"Pig" also ends with it being clear that The Grail will be coming for Jesse in the immediate future. So all of my concerns about the starts and stops being so wildly inconsistent could vanish by the next episode. This one is all about the setup so that the audience has an understanding of Herr by the time he arrives in New Orleans to kill Jesse. It's this organization's belief that they need to eliminate any popular false prophet because it would get in the way of theirs being regarded as the true savior when the apocalypse finally arrives. Worrying about the apocalypse proves to be a major concern throughout this episode as well. It's certainly on Jesse's mind as he's facing the aftermath of selling his soul in order to eliminate the threat from The Saint. Jesse's personal story of morality has been a very intriguing thing this season. Last year he believed he was the good guy trying to get everyone to believe in God. He refused the urge to return to his life of crime. But now, he has hit the road embracing that life once more. It's still for a righteous purpose of finding God and asking him questions. But he hasn't made much progress in that endeavor. It's been much more important to see just how far he is willing to go to hurt the people who wish him and his friends harm. He didn't kill Viktor. He didn't give The Saint what he wanted. He instead made them both suffer. Viktor was on the rack and The Saint is at the bottom of the swamp. Both are cruel punishments that show he's not as moral as he used to be. Now, he seems to have regrets because he has the time to think about what he has done. Perhaps he'll take his frustrations out on the Japanese corporation taking portions of soul for sale. Or perhaps he'll only hurt the people he loves more.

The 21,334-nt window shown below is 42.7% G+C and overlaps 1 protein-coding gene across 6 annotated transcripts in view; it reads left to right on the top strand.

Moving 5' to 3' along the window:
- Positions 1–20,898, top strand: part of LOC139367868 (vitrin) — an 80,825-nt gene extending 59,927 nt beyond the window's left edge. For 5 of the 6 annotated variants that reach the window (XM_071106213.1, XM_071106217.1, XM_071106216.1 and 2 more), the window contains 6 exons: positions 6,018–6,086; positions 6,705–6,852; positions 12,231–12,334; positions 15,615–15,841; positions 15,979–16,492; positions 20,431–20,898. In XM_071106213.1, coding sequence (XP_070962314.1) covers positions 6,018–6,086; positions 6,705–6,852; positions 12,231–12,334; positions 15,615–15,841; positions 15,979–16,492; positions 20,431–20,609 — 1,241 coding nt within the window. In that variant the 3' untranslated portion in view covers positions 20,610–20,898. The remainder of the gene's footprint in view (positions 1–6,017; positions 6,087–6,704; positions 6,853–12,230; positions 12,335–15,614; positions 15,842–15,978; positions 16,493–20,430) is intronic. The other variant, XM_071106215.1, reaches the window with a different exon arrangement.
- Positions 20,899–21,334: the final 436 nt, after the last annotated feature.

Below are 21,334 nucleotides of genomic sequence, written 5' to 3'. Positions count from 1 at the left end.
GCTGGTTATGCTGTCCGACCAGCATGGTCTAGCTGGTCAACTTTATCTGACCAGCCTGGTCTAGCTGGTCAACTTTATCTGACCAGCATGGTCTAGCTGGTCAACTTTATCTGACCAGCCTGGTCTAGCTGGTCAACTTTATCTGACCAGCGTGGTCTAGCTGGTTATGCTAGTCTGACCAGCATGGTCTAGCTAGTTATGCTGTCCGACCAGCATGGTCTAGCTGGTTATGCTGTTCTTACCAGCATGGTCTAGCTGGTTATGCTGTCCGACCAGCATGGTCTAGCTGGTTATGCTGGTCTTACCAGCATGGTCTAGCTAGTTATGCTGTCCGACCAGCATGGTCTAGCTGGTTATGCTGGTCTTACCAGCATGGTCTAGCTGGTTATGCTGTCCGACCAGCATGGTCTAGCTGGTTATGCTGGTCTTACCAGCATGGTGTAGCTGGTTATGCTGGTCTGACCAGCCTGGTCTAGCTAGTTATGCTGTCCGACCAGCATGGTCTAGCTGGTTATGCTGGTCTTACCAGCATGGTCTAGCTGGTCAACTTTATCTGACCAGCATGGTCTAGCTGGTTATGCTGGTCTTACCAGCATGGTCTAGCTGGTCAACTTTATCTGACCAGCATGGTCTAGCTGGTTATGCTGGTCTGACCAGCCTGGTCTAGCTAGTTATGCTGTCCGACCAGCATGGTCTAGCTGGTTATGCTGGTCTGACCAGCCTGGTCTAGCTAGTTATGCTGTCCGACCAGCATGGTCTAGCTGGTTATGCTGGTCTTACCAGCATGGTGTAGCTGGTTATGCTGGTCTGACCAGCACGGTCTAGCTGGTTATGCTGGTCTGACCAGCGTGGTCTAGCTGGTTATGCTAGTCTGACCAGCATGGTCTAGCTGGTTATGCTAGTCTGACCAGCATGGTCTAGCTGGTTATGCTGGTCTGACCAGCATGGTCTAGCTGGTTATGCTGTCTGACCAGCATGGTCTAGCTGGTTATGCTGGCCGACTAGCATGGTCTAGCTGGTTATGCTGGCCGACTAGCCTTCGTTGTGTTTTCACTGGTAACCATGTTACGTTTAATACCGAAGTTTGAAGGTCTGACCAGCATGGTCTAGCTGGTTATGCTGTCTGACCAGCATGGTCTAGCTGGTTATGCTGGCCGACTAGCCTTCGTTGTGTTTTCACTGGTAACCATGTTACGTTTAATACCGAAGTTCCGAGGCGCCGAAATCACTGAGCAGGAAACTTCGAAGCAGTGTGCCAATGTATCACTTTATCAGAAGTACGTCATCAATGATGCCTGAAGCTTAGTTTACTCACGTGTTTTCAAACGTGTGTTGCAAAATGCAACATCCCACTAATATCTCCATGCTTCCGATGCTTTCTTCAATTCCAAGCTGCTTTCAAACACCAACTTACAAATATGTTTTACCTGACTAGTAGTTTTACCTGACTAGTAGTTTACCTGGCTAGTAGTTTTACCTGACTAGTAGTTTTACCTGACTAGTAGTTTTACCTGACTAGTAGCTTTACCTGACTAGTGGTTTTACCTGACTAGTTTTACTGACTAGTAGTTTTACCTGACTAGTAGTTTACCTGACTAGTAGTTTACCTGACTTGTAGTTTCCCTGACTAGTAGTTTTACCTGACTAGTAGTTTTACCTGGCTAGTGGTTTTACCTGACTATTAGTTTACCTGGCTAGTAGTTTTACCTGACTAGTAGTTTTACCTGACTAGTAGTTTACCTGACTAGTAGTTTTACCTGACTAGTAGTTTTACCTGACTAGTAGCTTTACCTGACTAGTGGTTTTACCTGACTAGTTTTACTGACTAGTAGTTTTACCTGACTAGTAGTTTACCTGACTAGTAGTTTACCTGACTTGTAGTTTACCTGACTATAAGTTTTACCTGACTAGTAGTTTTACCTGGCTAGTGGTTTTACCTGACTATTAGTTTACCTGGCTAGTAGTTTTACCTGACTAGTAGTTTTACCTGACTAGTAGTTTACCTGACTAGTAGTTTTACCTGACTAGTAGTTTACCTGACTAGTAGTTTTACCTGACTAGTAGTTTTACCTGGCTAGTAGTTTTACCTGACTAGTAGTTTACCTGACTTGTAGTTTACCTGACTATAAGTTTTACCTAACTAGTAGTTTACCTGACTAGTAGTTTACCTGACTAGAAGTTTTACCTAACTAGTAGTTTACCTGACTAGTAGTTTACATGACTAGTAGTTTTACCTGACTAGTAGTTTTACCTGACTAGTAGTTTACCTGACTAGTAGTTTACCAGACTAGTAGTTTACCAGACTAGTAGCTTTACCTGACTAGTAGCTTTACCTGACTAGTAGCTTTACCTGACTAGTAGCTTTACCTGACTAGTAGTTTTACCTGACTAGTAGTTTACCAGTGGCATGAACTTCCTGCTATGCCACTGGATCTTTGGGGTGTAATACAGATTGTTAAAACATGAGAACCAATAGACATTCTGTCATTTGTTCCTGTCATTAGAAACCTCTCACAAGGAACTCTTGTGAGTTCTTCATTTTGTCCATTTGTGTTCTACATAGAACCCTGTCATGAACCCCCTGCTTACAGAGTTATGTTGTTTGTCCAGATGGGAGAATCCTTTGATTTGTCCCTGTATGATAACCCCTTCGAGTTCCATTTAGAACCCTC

Everyone is seemingly dealing with the recent encounter with The Saint in their own ways. Jesse doesn't seem too affected by it. He's right back on his mission to find God. Even though he's visited every jazz club in the city, he is still determined to figure out where God is in this city. Meanwhile, Tulip is very traumatized by it. She's internalizing it for the most part though. She's having nightmares about that night. She believes that The Saint could return to kill her at any moment. She shares some of these details with Jesse. But she doesn't open up in a way that is truly honest. Instead, she chooses to pull a Nora Durst and go to a seedy part of the city to get shot at in the chest while wearing a bulletproof vest. It's such a visceral story. She's starring down death from a bullet once more. But she's doing it with the confidence that she'll get back up again. It's still a horrifying coping mechanism though. Meanwhile, Denis took the experience as a way to tell Cassidy that he's dying and wants to be made immortal just like him. Of course, Cassidy is just in the right position to actually hear him now. They find a translator to help them communicate. But Cassidy has such a big reaction. He doesn't want to turn his son into the kind of creature he is. That's a curious detail that is worthy of exploring in the future. How does one become a vampire?